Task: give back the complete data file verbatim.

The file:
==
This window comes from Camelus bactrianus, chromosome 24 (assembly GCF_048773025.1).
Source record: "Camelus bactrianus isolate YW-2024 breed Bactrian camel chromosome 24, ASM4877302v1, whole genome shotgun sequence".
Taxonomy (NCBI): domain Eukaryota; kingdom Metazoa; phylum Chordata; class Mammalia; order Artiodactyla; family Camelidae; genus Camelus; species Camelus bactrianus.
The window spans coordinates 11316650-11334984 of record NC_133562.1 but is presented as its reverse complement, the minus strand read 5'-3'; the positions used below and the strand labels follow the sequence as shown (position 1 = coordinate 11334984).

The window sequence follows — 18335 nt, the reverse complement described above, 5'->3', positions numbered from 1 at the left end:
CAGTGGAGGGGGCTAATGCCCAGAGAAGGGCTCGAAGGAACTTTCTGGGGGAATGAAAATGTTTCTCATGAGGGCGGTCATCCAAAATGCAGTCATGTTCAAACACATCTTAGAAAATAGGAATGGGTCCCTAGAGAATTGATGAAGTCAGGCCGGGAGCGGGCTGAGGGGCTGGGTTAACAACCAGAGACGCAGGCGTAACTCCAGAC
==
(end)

This window comes from Camelus bactrianus, chromosome 24 (assembly GCF_048773025.1).
Source record: "Camelus bactrianus isolate YW-2024 breed Bactrian camel chromosome 24, ASM4877302v1, whole genome shotgun sequence".
Taxonomy (NCBI): domain Eukaryota; kingdom Metazoa; phylum Chordata; class Mammalia; order Artiodactyla; family Camelidae; genus Camelus; species Camelus bactrianus.
The window spans coordinates 11316650-11334984 of record NC_133562.1 but is presented as its reverse complement, the minus strand read 5'-3'; the positions used below and the strand labels follow the sequence as shown (position 1 = coordinate 11334984).

The window sequence follows — 18335 nt, the reverse complement described above, 5'->3', positions numbered from 1 at the left end:
CAGTGGAGGGGGCTAATGCCCAGAGAAGGGCTCGAAGGAACTTTCTGGGGGAATGAAAATGTTTCTCATGAGGGCGGTCATCCAAAATGCAGTCATGTTCAAACACATCTTAGAAAATAGGAATGGGTCCCTAGAGAATTGATGAAGTCAGGCCGGGAGCGGGCTGAGGGGCTGGGTTAACAACCAGAGACGCAGGCGTAACTCCAGAC